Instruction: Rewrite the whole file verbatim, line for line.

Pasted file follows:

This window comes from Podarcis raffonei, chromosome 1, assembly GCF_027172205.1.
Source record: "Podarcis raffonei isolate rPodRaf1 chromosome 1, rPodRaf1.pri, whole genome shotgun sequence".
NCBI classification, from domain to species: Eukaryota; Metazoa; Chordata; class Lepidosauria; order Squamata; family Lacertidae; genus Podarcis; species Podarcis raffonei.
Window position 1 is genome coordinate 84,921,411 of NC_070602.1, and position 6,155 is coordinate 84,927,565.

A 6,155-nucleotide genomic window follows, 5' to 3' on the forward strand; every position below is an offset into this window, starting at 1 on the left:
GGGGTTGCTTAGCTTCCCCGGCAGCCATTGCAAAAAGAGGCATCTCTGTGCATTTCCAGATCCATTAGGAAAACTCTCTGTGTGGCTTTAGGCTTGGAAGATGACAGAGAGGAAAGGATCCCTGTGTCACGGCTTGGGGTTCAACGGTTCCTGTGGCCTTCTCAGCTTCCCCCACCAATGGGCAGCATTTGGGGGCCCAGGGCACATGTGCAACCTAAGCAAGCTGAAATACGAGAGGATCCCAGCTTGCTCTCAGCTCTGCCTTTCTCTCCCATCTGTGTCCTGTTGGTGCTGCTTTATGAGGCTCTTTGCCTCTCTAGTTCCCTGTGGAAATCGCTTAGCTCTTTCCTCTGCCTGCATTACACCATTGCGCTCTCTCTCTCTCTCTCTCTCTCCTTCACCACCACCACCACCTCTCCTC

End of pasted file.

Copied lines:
This window comes from Podarcis raffonei, chromosome 1, assembly GCF_027172205.1.
Source record: "Podarcis raffonei isolate rPodRaf1 chromosome 1, rPodRaf1.pri, whole genome shotgun sequence".
NCBI classification, from domain to species: Eukaryota; Metazoa; Chordata; class Lepidosauria; order Squamata; family Lacertidae; genus Podarcis; species Podarcis raffonei.
Window position 1 is genome coordinate 84,921,411 of NC_070602.1, and position 6,155 is coordinate 84,927,565.

A 6,155-nucleotide genomic window follows, 5' to 3' on the forward strand; every position below is an offset into this window, starting at 1 on the left:
GGGGTTGCTTAGCTTCCCCGGCAGCCATTGCAAAAAGAGGCATCTCTGTGCATTTCCAGATCCATTAGGAAAACTCTCTGTGTGGCTTTAGGCTTGGAAGATGACAGAGAGGAAAGGATCCCTGTGTCACGGCTTGGGGTTCAACGGTTCCTGTGGCCTTCTCAGCTTCCCCCACCAATGGGCAGCATTTGGGGGCCCAGGGCACATGTGCAACCTAAGCAAGCTGAAATACGAGAGGATCCCAGCTTGCTCTCAGCTCTGCCTTTCTCTCCCATCTGTGTCCTGTTGGTGCTGCTTTATGAGGCTCTTTGCCTCTCTAGTTCCCTGTGGAAATCGCTTAGCTCTTTCCTCTGCCTGCATTACACCATTGCGCTCTCTCTCTCTCTCTCTCTCTCCTTCACCACCACCACCACCTCTCCTC